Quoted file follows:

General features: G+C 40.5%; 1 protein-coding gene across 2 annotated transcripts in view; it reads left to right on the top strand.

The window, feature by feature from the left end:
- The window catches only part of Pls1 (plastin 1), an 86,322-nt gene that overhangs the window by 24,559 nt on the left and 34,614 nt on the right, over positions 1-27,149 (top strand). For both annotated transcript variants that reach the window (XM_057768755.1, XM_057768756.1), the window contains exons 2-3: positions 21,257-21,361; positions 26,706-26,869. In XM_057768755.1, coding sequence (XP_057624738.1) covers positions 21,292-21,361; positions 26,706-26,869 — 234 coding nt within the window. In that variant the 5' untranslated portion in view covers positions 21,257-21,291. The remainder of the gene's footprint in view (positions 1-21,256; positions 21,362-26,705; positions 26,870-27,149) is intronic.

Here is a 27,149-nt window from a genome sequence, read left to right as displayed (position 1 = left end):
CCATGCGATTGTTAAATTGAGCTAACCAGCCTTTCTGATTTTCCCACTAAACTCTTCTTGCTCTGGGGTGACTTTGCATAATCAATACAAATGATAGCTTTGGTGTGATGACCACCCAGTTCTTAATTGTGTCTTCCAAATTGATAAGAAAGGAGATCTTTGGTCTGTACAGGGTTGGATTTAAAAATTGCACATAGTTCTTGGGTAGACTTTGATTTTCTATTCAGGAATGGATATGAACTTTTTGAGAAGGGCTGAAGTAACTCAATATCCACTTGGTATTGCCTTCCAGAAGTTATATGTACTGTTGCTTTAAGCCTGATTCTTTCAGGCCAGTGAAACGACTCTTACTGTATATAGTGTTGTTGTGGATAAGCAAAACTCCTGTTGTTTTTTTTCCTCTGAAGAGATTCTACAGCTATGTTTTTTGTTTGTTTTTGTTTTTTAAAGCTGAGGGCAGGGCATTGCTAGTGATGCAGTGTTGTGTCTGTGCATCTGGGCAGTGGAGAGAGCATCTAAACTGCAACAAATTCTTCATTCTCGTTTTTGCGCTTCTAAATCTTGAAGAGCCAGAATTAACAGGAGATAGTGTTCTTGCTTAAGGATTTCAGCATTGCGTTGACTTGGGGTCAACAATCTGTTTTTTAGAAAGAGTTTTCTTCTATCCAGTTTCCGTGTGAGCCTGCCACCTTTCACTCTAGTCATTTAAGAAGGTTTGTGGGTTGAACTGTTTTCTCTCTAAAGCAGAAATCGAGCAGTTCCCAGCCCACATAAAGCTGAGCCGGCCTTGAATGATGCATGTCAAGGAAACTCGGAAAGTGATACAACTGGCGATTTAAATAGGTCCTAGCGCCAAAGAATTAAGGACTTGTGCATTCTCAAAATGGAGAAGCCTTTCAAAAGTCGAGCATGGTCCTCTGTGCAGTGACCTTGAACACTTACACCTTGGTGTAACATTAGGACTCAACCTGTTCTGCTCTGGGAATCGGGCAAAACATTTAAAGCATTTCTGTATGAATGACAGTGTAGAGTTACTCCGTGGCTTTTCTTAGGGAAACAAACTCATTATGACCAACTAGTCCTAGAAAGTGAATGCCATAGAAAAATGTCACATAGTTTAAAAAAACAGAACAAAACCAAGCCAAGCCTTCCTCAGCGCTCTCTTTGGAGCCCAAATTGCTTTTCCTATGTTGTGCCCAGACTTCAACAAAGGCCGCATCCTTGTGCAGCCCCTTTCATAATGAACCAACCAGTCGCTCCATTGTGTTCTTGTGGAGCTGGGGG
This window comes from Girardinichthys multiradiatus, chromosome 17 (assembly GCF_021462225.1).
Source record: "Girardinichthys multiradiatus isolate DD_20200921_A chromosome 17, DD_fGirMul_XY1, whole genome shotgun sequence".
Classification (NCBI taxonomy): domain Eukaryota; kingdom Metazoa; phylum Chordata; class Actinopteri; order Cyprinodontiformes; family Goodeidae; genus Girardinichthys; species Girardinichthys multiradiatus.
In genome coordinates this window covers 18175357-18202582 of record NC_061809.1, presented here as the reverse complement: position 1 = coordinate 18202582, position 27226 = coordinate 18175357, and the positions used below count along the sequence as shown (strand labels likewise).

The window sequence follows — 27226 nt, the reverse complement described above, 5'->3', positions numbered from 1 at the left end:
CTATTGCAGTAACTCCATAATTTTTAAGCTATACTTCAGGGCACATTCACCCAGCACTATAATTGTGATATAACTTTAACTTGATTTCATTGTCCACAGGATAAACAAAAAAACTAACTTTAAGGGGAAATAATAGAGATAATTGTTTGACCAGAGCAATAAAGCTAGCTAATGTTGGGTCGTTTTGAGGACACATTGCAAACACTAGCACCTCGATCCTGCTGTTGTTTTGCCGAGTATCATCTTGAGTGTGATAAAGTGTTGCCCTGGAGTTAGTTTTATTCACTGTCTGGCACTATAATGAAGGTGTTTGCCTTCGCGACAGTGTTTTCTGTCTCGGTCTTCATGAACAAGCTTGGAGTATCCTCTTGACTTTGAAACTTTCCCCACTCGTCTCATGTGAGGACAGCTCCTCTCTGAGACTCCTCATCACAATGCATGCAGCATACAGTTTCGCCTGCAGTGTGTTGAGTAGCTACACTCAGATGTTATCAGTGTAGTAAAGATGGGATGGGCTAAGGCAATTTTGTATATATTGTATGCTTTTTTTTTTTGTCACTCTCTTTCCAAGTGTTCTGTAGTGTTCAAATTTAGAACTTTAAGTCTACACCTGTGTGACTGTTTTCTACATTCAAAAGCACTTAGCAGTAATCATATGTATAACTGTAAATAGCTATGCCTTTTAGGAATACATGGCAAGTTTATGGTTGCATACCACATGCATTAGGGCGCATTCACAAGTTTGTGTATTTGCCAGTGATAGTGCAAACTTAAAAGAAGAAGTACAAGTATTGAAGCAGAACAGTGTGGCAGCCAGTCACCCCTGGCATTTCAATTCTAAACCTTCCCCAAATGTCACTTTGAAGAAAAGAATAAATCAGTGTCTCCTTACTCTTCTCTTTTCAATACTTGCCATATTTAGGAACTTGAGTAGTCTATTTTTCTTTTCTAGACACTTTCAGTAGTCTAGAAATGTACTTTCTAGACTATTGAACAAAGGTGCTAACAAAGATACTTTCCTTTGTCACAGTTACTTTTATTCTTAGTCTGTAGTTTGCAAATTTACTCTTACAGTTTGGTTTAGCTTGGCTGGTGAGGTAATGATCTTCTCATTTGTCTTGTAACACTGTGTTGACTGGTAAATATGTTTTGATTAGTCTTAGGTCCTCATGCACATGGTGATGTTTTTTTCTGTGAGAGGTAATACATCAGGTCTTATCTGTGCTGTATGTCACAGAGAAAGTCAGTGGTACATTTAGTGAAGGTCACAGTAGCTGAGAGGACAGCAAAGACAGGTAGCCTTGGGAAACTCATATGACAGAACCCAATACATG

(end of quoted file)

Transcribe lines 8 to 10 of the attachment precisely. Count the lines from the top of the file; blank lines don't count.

Classification (NCBI taxonomy): domain Eukaryota; kingdom Metazoa; phylum Chordata; class Actinopteri; order Cyprinodontiformes; family Goodeidae; genus Girardinichthys; species Girardinichthys multiradiatus.
In genome coordinates this window covers 18175357-18202582 of record NC_061809.1, presented here as the reverse complement: position 1 = coordinate 18202582, position 27226 = coordinate 18175357, and the positions used below count along the sequence as shown (strand labels likewise).

The window sequence follows — 27226 nt, the reverse complement described above, 5'->3', positions numbered from 1 at the left end: